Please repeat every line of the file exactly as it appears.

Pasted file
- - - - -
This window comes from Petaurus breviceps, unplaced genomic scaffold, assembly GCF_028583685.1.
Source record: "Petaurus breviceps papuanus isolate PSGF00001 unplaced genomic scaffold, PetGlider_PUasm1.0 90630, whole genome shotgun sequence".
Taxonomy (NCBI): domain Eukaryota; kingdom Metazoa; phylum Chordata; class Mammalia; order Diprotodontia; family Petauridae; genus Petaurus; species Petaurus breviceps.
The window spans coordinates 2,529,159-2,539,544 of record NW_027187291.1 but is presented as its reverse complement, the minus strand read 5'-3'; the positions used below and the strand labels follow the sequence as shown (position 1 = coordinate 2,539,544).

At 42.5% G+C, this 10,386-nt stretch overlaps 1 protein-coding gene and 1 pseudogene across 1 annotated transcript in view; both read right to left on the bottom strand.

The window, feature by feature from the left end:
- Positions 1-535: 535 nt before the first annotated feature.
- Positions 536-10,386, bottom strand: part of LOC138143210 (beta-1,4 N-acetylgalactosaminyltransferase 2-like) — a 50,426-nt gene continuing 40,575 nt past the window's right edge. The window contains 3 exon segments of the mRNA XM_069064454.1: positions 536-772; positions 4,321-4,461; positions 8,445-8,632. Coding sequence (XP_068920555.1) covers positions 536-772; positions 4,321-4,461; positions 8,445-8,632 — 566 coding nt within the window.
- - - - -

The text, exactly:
This window comes from Petaurus breviceps, unplaced genomic scaffold, assembly GCF_028583685.1.
Source record: "Petaurus breviceps papuanus isolate PSGF00001 unplaced genomic scaffold, PetGlider_PUasm1.0 90630, whole genome shotgun sequence".
Taxonomy (NCBI): domain Eukaryota; kingdom Metazoa; phylum Chordata; class Mammalia; order Diprotodontia; family Petauridae; genus Petaurus; species Petaurus breviceps.
The window spans coordinates 2,529,159-2,539,544 of record NW_027187291.1 but is presented as its reverse complement, the minus strand read 5'-3'; the positions used below and the strand labels follow the sequence as shown (position 1 = coordinate 2,539,544).

At 42.5% G+C, this 10,386-nt stretch overlaps 1 protein-coding gene and 1 pseudogene across 1 annotated transcript in view; both read right to left on the bottom strand.

The window, feature by feature from the left end:
- Positions 1-535: 535 nt before the first annotated feature.
- Positions 536-10,386, bottom strand: part of LOC138143210 (beta-1,4 N-acetylgalactosaminyltransferase 2-like) — a 50,426-nt gene continuing 40,575 nt past the window's right edge. The window contains 3 exon segments of the mRNA XM_069064454.1: positions 536-772; positions 4,321-4,461; positions 8,445-8,632. Coding sequence (XP_068920555.1) covers positions 536-772; positions 4,321-4,461; positions 8,445-8,632 — 566 coding nt within the window.